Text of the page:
Why Does This Chef Want to Ditch His Three-Star Michelin Rating?

Why Does This Chef Want to Ditch His Three-Star Michelin Rating?

Sébastien Bras appreciates the honor, but sees it as a curse.

By Aly Walansky

Michelin stars are a coveted pinnacle of esteem for chefs — the pinnacle, you might say — but one chef who scooped up the guide's highest rating wants to give it back.

Indeed French chef Sébastien Bras is forsaking the three stars he earned for the restaurant he owns in the south of France, Le Suquet à Laguiole (130 miles northwest of Montpellier).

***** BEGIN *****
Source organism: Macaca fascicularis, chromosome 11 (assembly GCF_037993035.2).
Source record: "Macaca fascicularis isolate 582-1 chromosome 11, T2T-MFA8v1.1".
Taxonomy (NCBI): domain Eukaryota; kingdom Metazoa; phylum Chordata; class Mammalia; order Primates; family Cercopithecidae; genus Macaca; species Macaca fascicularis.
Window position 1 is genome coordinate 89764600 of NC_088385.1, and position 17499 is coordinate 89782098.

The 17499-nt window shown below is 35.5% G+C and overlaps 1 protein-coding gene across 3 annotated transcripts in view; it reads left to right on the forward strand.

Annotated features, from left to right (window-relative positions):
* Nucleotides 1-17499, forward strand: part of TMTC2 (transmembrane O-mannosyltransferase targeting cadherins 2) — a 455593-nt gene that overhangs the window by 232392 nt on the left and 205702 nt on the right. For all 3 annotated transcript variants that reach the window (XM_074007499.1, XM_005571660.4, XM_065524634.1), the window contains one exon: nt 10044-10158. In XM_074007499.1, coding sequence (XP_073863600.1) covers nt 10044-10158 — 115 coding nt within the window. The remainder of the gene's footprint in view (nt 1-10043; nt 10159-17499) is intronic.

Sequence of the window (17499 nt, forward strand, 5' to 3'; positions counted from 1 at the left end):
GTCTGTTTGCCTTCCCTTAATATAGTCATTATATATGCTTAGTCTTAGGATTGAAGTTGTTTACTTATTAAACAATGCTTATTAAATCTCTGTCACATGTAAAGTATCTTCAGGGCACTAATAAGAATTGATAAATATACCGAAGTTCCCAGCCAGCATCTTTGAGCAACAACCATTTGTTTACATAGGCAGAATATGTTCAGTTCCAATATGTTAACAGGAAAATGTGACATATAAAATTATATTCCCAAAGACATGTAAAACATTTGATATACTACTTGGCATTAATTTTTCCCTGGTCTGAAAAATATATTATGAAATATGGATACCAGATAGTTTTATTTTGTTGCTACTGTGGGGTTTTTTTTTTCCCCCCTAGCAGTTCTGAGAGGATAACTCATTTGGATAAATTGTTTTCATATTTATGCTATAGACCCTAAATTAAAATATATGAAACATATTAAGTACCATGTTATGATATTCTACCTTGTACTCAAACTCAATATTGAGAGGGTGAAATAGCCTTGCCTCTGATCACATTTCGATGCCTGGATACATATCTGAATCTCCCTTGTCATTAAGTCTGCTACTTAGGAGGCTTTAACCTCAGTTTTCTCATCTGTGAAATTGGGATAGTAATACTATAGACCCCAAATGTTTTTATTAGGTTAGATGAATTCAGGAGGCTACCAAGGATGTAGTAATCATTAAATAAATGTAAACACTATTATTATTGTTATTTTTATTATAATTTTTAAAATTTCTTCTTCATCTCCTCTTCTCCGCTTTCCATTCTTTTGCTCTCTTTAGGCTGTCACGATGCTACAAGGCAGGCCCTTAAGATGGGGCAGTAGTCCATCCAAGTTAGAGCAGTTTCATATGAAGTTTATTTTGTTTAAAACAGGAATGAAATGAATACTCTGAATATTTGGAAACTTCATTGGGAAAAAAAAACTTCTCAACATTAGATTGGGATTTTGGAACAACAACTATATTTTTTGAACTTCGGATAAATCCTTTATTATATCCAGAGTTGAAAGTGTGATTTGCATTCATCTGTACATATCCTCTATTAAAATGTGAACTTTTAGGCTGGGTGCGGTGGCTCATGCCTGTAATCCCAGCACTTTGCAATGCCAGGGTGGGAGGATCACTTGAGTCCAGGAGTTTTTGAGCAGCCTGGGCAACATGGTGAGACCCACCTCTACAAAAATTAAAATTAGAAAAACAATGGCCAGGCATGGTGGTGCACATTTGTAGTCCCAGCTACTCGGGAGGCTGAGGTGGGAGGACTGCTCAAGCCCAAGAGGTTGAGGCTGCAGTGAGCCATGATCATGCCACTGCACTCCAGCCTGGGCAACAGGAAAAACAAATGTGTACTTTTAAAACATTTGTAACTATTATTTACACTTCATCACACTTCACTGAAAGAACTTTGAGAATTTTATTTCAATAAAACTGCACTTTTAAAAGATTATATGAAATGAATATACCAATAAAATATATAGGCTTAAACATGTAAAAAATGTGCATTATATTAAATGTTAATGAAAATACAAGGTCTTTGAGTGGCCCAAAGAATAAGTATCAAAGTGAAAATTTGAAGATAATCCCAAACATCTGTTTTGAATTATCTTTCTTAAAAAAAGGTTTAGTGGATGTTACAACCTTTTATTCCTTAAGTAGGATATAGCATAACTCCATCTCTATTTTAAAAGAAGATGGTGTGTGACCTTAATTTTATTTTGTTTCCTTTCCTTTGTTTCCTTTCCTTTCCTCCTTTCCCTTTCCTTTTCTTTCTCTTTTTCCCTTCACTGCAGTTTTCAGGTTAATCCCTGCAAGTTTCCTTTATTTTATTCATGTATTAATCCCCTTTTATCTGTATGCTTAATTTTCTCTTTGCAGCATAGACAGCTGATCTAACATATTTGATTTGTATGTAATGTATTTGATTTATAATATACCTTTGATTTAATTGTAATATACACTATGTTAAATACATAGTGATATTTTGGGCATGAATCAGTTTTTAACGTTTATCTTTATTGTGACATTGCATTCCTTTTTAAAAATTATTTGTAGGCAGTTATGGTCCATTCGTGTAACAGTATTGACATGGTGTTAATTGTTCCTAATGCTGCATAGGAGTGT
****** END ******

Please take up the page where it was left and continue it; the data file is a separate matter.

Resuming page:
To the chef, the rating comes with a lot of expectations and pressures — too many, in fact. And he doesn't want them.

“This was a beautiful challenge and a source of great satisfaction... but there’s a huge pressure as a result of our three-star status, which we’ve held since 1999. Today, we want to proceed with a free spirit and without stress, to offer a cuisine and service that represents that spirit and our land,” Bras told Agence France-Presse.

The pressure is real — and it's quite serious.

French chef Bernard Loiseau killed himself in 2003, a tragedy reportedly related to the pressures related to maintaining his own Michelin rating.

Bras has run his restaurant for about a decade, after taking the helm from his father, renowned French chef Michel Bras.

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